In the mid seventies my best friend and I spent Friday and Saturday nights channel surfing after midnight, looking for bad movies to apply our proto-MST wisecracks to—the more bizarre the movie, the better. Around 4 a.m. one Sunday morning we stumbled onto the middle of some weird black and white thriller. Robert Mitchum was chasing a couple of kids into a river. As they escaped in a wooden skiff Mitchum let out an ear-piercing, dinosaur-like scream. The escaped children drifted downriver through a hallucinatory monochrome environment, spider-webs and quivering rabbits looming in the foreground, the backdrop behind the flowing river a nightmare of forced perspective stagecraft. Then the little girl in the boat started singing a strange little song. What the hell WAS this?
Having missed the first half of the movie, we couldn’t get the full impact of Charles Laughton’s The Night of the Hunter. But even then we knew this was not some crappy Roger Corman quickie that we could make fun of. Somehow 4 a.m. seemed the perfect time to absorb what played out like the sort of nightmare you might have as a child, with a silhouetted, unstoppable figure pursuing you through a dream landscape so hyper-real that it felt like another planet.
Years later I saw the whole movie for the first time in a little art theater in Columbus, Ohio—an immaculate print, and I was one of about four people in the audience. The Night of the Hunter was just beginning to accumulate its cult—one that had to seek out repertoire theaters and college screenings to get a look at the film in its true form, even after MGM released the film on DVD—in a watered down pan-and-scan print with no extras—in 2000. Preston Neal Jones’s excellent book Heaven and Hell To Play With: The Filming of The Night of the Hunter presented a wealth of background on the production, and even more tantalizingly, a two and a half hour compilation of outtake footage from the production of the film assembled by Robert Gitt was screened at UCLA, offering an astonishing look into the past of Laughton directing the cast including Robert Mitchum, Shelley Winters, and child actors Billy Chapin and Sally Jane Bruce. The film, with its stark high contrast cinematography by Stanley Cortez, is one of the most visually dazzling pieces of movie expressionism ever made—clearly there was great room for improvement as far as DVD presentation was concerned.
After a long delay Criterion has finally achieved that goal in the two-disc Blu-ray presentation of the film recently released. The movie looks sharper than it ever has, and a wealth of extras on the first disc includes a full-length commentary with Jones, critic F.X. Feeney, second-unit director Terry Sanders, and Gitt, as well as video interviews with Laughton biographer Simon Callow, an archival interview with a still (deservedly) full-of-himself Cortez, a gallery of sketches from author Davis Grubb, who wrote the novel the film was based on, and a new as well as an archival documentary on the making of the film.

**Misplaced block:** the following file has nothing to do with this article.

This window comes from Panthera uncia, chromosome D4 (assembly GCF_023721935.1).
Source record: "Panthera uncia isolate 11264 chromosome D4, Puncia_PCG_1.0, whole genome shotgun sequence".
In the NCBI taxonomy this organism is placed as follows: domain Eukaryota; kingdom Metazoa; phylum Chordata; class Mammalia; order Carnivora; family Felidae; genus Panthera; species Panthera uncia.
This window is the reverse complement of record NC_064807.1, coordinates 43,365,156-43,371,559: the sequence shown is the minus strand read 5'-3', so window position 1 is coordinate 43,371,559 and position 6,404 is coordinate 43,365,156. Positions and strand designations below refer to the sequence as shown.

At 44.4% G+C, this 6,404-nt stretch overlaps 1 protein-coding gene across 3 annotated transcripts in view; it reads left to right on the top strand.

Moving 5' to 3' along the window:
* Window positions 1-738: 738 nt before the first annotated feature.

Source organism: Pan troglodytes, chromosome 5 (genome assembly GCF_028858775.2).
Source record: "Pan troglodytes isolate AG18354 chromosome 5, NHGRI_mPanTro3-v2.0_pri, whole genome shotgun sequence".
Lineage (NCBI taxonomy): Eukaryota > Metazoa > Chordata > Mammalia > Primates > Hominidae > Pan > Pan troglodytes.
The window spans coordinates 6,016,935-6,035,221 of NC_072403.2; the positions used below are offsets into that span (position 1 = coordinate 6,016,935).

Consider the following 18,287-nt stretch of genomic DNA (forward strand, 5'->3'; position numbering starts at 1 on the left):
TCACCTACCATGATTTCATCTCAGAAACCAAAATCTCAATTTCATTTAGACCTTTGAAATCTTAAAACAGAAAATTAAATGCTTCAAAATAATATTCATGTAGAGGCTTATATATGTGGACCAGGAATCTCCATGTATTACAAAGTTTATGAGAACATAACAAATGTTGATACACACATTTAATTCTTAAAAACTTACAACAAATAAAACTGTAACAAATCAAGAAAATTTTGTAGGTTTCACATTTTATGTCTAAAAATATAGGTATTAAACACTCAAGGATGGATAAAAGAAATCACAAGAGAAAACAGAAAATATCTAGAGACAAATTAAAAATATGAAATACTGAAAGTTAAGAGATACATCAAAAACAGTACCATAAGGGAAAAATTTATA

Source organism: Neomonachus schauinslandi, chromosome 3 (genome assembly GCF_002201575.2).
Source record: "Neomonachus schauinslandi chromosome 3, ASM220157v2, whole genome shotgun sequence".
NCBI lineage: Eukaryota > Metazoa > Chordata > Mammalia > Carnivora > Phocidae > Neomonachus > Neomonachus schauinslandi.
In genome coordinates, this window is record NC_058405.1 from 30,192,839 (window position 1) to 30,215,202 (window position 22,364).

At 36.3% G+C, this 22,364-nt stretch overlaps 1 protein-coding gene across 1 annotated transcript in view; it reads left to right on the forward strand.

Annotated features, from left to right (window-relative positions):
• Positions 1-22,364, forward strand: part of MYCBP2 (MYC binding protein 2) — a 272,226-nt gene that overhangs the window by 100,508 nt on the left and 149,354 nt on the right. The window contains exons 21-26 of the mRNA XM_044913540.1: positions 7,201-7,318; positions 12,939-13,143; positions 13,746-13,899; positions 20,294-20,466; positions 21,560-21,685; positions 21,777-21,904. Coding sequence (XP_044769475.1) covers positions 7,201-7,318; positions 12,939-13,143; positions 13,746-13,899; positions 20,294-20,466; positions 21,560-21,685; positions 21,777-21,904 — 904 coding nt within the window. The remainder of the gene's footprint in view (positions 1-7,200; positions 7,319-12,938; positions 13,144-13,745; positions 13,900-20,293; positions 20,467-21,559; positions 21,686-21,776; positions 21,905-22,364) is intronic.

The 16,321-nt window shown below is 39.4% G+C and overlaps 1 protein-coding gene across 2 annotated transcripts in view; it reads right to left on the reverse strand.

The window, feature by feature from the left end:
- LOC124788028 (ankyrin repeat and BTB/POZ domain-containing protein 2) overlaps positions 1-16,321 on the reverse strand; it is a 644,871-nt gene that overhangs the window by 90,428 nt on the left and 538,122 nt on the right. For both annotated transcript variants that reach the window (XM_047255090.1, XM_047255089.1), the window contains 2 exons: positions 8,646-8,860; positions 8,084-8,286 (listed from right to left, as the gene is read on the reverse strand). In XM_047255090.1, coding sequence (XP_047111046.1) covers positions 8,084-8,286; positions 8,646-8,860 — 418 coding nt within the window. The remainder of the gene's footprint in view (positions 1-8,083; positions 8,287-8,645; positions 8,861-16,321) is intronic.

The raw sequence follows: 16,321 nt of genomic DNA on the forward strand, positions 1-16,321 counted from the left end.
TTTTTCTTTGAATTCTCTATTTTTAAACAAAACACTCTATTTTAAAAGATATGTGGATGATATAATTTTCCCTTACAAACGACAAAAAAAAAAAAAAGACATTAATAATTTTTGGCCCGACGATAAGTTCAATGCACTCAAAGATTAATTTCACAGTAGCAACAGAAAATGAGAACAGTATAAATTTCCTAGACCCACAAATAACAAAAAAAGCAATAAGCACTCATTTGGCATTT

The second disc is devoted to Charles Laughton Directs The Night of the Hunter—an astonishing time capsule that exists only because of Laughton’s unusual working methods on the film. The Night of the Hunter was Laughton’s first—and last—directing job on a film, and he used his wealth of acting and stage directing experience, keeping his camera running while he coached his actors through their performances. The outtake footage—essentially the rushes for the film—is as razor sharp as the film presentation itself, and despite the black and white look you get a remarkably vivid impression of actually being on the set during filming. Watching Mitchum flub lines (or noting, as Leonard Maltin does in an introduction with Gitt, how fully formed Mitchum’s character is in the outtakes—the only direction he seems to get from Laughton is when to stop and start), watching tot Sally Jane Bruce tease the menacing actor about his forgetfulness, and feeling the passion that Laughton clearly felt as he worked to get sophisticated performances out of the child actors—it’s exciting stuff, more than enough to sustain a running time of the footage that’s longer than the movie itself.
Like Stanley Kubrick’s Paths of Glory (the subject of another recent amazing Blu-ray presentation by Criterion), The Night of the Hunter was ahead of its time. Mitchum’s evil preacher (a widow-killing “bluebeard” pursuing the film’s child protagonists for a stash of stolen money they unwittingly carry) is the prototype for every half terrifying, half mordantly funny screen psychopath of the last fifty years, and the film is full of offbeat humor and eye-popping, unforgettable visual images—as well as a thundering, magnificent (and sadly lost) score by Walter Schumann. The movie was misunderstood and unappreciated at the time of its release—a reception that devastated Laughton and prevented him from ever making another film. Even worse, the great character actor (more famous for roles like The Hunchback of Notre Dame and Henry VIII before he made The Night of the Hunter) never lived long enough to see his film achieve the reputation as an American classic that it so richly deserved. The Night of the Hunter still has only penetrated the American mainstream obliquely—largely in references from films like Spike Lee’s Do the Right Thing and several of the Coen Bros. works (including their remake of True Grit). Hopefully this new presentation will expose a wider audience to this unforgettable movie. Laughton’s directorial debut easily bears comparison to Orson Welles’ debut with Citizen Kane—and in the unfortunate aftermath of The Night of the Hunter’s release, we may have lost another Orson Welles to studio and critical apathy. —Jeff Bond